The American Association of Nurse Practitioners (AANP) reports that older adults and aging baby boomers are already the largest consumers of healthcare services, adding that many older patients have been diagnosed with chronic conditions, such as arthritis, diabetes, heart disease or high blood pressure, among others, all of which require ongoing care. AGNPs are responsible for delivering regular, quality care to this population.

Acute Care NP vs. Primary Care NP

Acute care NPs work in emergency care settings, urgent care, trauma care and other immediate healthcare needs. These settings are often time-sensitive and stressful due to the risk of complications in vulnerable patient populations.

Primary care NPs help patients with disease prevention and health promotion and are integral in reducing chronic diseases. Primary care NPs monitor and treat patients with one or more chronic conditions, regularly checking in with patients.

Overcoming Challenges of Nursing

Without a doubt, nurses are owed everlasting respect and appreciation for their tireless commitment to promoting health and well-being for all.

Aside from personal resilience, numerous factors have helped nurses overcome nursing safety risks and challenges, helping them practice to the fullest extent of their capabilities, such as:

  • Supportive nursing educators, faculty, mentors and alumni from nursing schools
  • Healthcare reform that increasingly focuses on preventative care and health promotion
  • The development of organizational resiliency strategies to create a work-life balance for nurses and prevent burnout
  • Nurses becoming patient advocates for higher quality care and engaging in healthcare policy reform

10 Tips for Safety in Nursing

Nurses must be proactive in maintaining safety protocols for both themselves and their patients. Below are just a few of the steps that RNs can take to minimize risks in the workplace.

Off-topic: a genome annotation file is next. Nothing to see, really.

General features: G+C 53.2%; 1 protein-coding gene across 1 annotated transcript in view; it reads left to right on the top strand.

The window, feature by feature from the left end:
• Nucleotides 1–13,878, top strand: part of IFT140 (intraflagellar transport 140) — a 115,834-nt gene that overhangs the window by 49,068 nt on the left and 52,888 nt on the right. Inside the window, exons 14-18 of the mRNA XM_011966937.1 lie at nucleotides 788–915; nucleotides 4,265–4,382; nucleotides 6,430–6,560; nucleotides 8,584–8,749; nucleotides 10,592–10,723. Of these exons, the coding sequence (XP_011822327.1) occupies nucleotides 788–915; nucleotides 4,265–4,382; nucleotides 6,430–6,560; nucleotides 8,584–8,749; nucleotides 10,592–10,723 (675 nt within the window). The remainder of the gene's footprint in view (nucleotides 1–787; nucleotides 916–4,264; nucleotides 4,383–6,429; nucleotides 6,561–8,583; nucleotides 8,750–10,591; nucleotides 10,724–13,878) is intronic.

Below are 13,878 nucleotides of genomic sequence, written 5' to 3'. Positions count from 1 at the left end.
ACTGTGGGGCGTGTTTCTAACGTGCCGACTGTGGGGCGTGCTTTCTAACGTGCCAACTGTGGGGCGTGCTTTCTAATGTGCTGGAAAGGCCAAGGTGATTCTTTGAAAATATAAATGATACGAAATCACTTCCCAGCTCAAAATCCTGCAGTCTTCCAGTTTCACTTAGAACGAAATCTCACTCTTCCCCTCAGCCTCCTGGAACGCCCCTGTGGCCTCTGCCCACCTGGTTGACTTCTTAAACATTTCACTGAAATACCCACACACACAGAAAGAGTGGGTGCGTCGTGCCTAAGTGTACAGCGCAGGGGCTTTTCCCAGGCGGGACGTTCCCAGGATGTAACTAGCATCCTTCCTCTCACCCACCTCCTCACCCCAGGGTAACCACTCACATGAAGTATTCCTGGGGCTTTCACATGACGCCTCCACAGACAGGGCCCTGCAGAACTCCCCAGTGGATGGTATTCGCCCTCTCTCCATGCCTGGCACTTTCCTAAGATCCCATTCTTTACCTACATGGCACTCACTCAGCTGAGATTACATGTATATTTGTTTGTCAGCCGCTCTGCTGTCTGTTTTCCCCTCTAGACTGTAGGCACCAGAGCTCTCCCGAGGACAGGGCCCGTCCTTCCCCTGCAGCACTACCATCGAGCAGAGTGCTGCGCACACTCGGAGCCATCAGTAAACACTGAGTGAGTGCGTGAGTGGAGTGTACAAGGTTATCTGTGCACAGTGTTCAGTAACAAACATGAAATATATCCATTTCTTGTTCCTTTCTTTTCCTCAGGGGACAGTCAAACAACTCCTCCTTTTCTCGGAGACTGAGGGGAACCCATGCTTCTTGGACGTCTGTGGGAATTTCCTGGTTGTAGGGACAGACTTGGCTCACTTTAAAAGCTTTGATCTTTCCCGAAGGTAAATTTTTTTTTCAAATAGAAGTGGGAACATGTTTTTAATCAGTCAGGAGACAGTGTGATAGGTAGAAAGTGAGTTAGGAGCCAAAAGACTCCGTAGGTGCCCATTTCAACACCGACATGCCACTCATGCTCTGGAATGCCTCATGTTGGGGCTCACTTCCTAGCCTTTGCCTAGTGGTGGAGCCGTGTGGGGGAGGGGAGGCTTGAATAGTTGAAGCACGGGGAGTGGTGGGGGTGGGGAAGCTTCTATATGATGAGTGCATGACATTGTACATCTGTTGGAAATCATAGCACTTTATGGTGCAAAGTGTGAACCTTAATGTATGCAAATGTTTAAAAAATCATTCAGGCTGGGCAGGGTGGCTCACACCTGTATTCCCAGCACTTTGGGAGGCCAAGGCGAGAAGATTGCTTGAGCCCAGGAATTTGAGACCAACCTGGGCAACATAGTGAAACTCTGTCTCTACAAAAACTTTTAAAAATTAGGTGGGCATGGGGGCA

1. Use Needles Safely

Accidental needlestick injuries are a shockingly common threat to nursing safety. High-stress situations, being in a hurry and unpredictable patients all contribute to the occurrence of needlestick injuries. 

Be sure to utilize the safety features of the needle, keep your fingers behind the needle when inserting it into the patient and place the syringe and needle directly into the sharps container. And remember - under no circumstances should you recap the needle by hand. If you must recap it, use the scoop technique you were taught on the very first day of nursing school.

2. Handle Patients with Care

Another common nursing safety issue is patient handling and patient transfer. By the time patients are admitted to the hospital, they are often acutely ill and likely unable to manage themselves. This can increase the likelihood of nurse injury. 

If your hospital/unit doesn’t have them already, advocate for lifts and transfer devices to ensure patient and nurse safety. If you have them, utilize them. It may take a little longer to get the patient in the sling, but it’s still quicker than battling for a workman’s comp claim if you get injured.

3. Administer Drugs Carefully

Be aware of any special handling requirements for drugs you are administering to your patients. Some drugs require wearing double gloves and a mask when administering them. Unintentional exposure could seriously compromise nurse safety. Other drugs are excreted in the urine, which requires more than standard precautions to handle safely. Speak with a pharmacist about unfamiliar drugs to ensure that you, your coworkers and your patients are safe.

4. Prevent Repetitive Motion Injuries

Another aspect of nursing safety is preventing repetitive motion injuries. It is difficult to overstate the importance of investing in high-quality shoes. Consider having multiple pairs and rotating them to give the foam insoles a chance to recover; they’ll break down more slowly. Wear compression socks or stockings when you work. Your feet, legs and the rest of your body will thank you at the end of each day. 

If you’re noticing something is regularly causing pain at the end of each shift, go see a doctor. It’s far better to manage any injuries that occur earlier than to let them fester or develop into a huge problem.